Do You Want to Become a Division I Athlete?


Cam Newton, current player for the Carolina Panthers playing at Auburn in 2010.

Kendall Johnson, Staff Reporter

  Majority of high school athletes have the widely shared dream of going to a Division I college for their prospective sport, but what are the chances of actually becoming a Division I athlete? Only about 1 in 57, which is roughly two percent of high school athletes, go onto play at an NCAA Division I school. While this statistic might seem scary or even discouraging, it should not be. With hard work and determination, anything is possible and no dream is too far out of reach. Athletes should be aware of the realities of this and be aware of the countless opportunities they have to receive different types of athletic scholarships and other collegiate athletic options. 

  Along with the chances of making it to a D1 school, there is also the athletic commitment athletes should consider. Junior Itzel Saligan-Ensaldo says, “I want to try to run track in college but probably not Division I. My friend runs Division I and I see the time those athletes put into their sport, and I want to have more of a balanced college life with doing the sport I love while having the college experience. I would definitely go to a Division III or NAIA school.”  

  Besides NCAA Division I, II, and III schools which are highly sought after, there are the options that are not as well known such as NAIA schools and Junior colleges. National Association of Intercollegiate Athletics (NAIA) is a college athletics association for small colleges and universities in North America. The NAIA schools also offer two divisions, but NAIA Division I is more equal to NCAA Division II level schools. Over 90% of schools in the NAIA offer scholarships and NAIA athletes receive an average of $7,000 of financial aid. Junior Colleges are two-year post-secondary educational institutions which most athletes attend to go onto a Division I, II, or III school or onto a four-year college. Junior colleges are mostly community colleges and are of low costs. Athletes also should recognize the dedication it takes to be a Division I athlete. There are clearly additional options for college choices an athlete has to further their athletic career, but what about the tuition? Athletes may receive a full or partial athletic scholarship, but there are an abundance of smaller scholarships an athlete can earn. Such as, the “BigSun Athletics” where high school seniors and college students can apply.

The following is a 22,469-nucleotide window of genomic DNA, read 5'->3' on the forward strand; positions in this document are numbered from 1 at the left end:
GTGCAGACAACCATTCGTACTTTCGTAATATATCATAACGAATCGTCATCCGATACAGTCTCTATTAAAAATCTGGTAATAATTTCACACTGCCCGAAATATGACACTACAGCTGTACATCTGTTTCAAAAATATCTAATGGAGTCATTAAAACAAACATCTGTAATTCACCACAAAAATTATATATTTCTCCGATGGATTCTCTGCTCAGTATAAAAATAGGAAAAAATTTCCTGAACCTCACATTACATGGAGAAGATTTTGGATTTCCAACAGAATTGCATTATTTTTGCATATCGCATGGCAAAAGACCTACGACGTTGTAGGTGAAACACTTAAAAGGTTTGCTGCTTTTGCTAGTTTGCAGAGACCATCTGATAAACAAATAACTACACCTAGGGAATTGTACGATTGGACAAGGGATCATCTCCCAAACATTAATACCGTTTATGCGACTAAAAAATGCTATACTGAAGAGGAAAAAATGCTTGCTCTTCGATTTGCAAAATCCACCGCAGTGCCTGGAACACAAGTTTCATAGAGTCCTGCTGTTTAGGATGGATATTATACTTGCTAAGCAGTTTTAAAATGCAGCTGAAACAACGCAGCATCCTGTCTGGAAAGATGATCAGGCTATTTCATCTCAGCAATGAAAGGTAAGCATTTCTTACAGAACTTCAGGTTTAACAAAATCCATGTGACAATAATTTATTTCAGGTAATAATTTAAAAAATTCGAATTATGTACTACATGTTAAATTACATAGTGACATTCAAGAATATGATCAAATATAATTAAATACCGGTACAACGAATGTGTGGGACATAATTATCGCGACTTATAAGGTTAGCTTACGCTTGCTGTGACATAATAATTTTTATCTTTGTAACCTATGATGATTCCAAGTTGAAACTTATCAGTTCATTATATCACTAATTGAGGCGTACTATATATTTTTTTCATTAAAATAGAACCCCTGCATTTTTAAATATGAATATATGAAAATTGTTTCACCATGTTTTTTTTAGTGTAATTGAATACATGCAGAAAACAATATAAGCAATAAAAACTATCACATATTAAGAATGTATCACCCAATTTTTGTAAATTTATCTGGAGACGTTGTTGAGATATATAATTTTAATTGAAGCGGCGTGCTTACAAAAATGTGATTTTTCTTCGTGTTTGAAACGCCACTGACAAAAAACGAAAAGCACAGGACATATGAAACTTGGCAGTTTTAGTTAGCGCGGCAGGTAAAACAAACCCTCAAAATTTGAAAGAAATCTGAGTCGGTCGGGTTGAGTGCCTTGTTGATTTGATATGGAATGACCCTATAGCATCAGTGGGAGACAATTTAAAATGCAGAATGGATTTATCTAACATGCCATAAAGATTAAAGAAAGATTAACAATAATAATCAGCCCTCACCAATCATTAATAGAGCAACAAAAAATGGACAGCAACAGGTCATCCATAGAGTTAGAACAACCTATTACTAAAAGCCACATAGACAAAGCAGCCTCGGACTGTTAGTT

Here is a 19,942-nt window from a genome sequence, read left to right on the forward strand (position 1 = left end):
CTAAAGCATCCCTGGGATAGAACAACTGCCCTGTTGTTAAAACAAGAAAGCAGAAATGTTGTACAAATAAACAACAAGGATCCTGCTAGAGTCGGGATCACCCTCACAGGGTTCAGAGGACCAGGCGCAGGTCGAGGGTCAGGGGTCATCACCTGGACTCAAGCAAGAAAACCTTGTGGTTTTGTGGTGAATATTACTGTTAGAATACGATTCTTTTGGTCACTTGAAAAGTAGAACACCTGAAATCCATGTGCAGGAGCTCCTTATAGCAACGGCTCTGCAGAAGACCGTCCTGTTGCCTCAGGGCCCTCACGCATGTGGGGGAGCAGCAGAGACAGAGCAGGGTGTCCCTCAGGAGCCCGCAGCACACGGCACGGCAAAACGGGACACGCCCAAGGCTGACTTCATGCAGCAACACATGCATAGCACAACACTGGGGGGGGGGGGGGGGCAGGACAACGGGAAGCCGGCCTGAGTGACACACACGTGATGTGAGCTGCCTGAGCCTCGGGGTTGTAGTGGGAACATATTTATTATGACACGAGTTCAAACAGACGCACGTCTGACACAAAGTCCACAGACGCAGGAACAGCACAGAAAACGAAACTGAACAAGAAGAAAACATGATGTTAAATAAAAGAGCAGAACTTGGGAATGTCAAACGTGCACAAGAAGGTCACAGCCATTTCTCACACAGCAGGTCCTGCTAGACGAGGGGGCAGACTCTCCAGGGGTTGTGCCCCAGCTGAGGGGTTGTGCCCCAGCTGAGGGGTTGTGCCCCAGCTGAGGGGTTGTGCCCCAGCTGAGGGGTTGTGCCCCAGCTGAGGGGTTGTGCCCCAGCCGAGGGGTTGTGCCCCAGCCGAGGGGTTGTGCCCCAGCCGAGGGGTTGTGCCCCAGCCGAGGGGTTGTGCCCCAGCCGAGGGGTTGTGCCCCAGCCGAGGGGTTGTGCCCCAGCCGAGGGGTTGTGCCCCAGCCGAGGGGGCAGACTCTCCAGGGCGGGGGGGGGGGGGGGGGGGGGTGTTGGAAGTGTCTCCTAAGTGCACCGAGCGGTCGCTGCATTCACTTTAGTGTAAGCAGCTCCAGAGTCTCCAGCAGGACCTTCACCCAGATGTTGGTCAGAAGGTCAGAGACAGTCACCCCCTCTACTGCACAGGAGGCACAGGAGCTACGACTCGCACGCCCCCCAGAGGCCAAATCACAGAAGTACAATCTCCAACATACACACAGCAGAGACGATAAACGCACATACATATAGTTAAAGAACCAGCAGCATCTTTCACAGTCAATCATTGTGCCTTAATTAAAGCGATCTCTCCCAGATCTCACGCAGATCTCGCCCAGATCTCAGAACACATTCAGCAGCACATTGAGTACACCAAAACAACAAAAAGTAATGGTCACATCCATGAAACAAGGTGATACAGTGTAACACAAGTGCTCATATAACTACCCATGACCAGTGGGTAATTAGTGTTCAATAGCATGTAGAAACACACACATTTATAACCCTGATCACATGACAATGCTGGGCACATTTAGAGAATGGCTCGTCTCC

Students must be engaged in a sport of any kind and apply with an essay describing how their participation in high school sports influenced them. The “Foot Locker Scholar Athletes Scholarship” for high school seniors entering a four-year, accredited U.S. college or university, awards $20,000 scholarships to 20 students each year. Students must be U.S. citizens or permanent residents, be a member in good standing of a high school sports team, or be involved in an after-school sport. Another scholarship is the “USATF Kim Haines Academic Excellence Grant”; student athletes who have been members of USA Track and Field for the two most recent consecutive years and have competed in one of the qualifying championships can apply for one of 10 grants from $500-$1500. The award amount is based on grade point average. 

  There are countless scholarships for athletes and even students who plan on going into the sports field. These different opportunities can be found on: 13 Scholarships that Will Help Student Athletes Pay for School, Top Athletic Scholarships for Students in April 2022, Athletic Scholarships  and many more websites. 

  While the Division I dream has its appeals, student-athletes may fail to realize how many different options are available and obtainable for them. As this stressful season of applying for student- athletes approaches for applying to colleges, wanting to be seen by coaches, and earning scholarships or offers, remember the different options available. Success does not look the same for everyone, and it certainly does not just come from playing a Division I sport.